Haraway views any entity as an embodiment of relations, an implosion, the threads of which should be teased apart in order to understand it. Whereas Latour views any entity as a piece of matter that is continuously affected and that contracts links with a larger networks that allows it to live, to be. On the one hand, the entity crystallizes the network; on the other hand the entity is supported by the network. Haraway studies the network in order to define the entity; Latour studies that same network in order to define the entity's consistency and persistence.Dialectics, congealment, crystals, prisms, representations are not possible tools any longer for urban studies but instead we view pieces of matter, of any kind, that act, react and interact with one another, that gain their consistency, persistence and existence or lose them through the affects and links to other agents. Power differences and inequality can no longer be stated as such, as a departure point into the city but have to be explained through the many actions and relations between objects, humans and non humans. There is nothing behind any space or agent, only attachments aside of it that make it stronger or weaker, allow it to exist or lead it to perish.

(Zitouni 2004)

It is in this latter sense that we wish to see the city as a metabolic circulatory process that materializes as an implosion of socio-natural relations, a process which is organized through socially articulated networks and conduits whose origin, movement, and position is articulated through complex political, social, economic, and cultural relations. These relations are invariably infused with myriad configurations of power that saturate material, symbolic, and imaginary (or imagined) practices.

Studies on urban metabolism have often uncritically pursued the standard industrial ecology perspective based on some input-output model of the flow of "things" (see Table 2.1 on London's metabolism). Such analysis merely poses the issue, and fails to theorize the making of the urban as a socio-environmental metabolism (see, for example, Weisz et al. 2001). While insightful in terms of quantifying the urbanization of nature, it fails to theorize the process of urbanization as a social process of transforming and reconfiguring nature. It would not be too much of an exaggeration to state that most processes of transformation of nature are intimately linked to the process of urbanization and to the urbanization of nature. From this perspective, it is surely strange to note that relatively little empirical or theoretical work has been undertaken that explicitly attempts to theorise environmental change and urban change as fundamentally interconnected processes.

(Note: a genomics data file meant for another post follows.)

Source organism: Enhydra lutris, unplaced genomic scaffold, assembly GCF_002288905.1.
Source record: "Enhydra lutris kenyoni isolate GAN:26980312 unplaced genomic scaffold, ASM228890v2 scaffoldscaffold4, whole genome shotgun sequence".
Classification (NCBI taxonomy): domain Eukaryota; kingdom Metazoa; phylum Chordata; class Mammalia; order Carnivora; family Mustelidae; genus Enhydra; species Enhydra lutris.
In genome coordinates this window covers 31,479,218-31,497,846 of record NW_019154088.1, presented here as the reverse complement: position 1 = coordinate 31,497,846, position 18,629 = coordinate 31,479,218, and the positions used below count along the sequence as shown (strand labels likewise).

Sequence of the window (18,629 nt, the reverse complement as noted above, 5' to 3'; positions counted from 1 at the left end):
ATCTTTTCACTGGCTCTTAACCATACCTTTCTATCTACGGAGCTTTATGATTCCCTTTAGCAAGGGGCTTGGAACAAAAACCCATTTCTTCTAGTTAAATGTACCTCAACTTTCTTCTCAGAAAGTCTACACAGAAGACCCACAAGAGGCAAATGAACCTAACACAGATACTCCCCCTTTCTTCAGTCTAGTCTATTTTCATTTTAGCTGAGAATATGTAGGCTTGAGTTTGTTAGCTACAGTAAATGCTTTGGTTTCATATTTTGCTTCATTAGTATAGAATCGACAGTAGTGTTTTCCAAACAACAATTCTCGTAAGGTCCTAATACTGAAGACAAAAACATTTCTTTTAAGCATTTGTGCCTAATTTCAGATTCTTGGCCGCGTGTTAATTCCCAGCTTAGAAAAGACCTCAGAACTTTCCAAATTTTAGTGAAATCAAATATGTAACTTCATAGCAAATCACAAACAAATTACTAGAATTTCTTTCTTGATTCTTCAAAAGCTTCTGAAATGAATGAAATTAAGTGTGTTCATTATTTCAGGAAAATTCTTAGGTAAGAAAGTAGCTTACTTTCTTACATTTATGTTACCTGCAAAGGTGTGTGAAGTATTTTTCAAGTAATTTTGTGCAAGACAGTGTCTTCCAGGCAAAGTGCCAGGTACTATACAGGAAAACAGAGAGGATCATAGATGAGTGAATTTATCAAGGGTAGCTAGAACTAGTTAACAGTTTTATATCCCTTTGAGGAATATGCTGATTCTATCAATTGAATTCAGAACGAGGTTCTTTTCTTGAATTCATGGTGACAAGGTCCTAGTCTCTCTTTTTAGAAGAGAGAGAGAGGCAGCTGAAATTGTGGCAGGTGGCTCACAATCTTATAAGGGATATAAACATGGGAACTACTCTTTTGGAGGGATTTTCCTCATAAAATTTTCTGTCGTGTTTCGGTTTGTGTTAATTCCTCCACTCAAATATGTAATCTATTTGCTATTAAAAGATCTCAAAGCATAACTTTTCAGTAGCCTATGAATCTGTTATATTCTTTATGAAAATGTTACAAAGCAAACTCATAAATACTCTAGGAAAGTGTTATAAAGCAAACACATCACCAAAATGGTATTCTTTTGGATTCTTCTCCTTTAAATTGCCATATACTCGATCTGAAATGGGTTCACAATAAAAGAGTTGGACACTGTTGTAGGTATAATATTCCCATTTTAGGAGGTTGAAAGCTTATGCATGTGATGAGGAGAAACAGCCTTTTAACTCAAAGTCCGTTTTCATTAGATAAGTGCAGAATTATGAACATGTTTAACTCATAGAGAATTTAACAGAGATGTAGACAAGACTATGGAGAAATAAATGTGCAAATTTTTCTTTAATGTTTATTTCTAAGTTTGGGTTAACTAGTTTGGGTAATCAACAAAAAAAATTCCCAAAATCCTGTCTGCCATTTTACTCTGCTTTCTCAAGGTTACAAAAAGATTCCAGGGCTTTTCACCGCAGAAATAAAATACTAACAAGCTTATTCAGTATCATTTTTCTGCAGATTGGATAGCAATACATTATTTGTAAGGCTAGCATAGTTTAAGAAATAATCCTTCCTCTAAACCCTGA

Modern urbanization or the city can be articulated as a process of geographically arranged socio-environmental metabolisms. These are mobilized through relations

Table 2.1 The metabolism of Greater London (7,000,000 inhabitants)

Inputs

Tonnes per year

Fuel (oil equivalents

20,000,000

Oxygen

40,000,000

Water

1,002,000,000

Food

2,400,000

Timber

1,200,000

Paper

2,200,000

Glass

360,000

Plastics

2,100,000

Cement

1,940,000

Bricks, blocks, sand, tarmac

6,000,000

Metals

1,200,000

Wastes

Tonnes per year

Industry and demolition

11,400,000

Household, civic and commercial

3,900,000

Wet digested sewage sludge

7,500,000

Carbon dioxide gas

60,000,000

Sulfur dioxide gas

400,000

Nitrogen oxide gas

280,000

Source: www.global-vision.org/city/metabolism.html (H.Girardet).

Source: www.global-vision.org/city/metabolism.html (H.Girardet).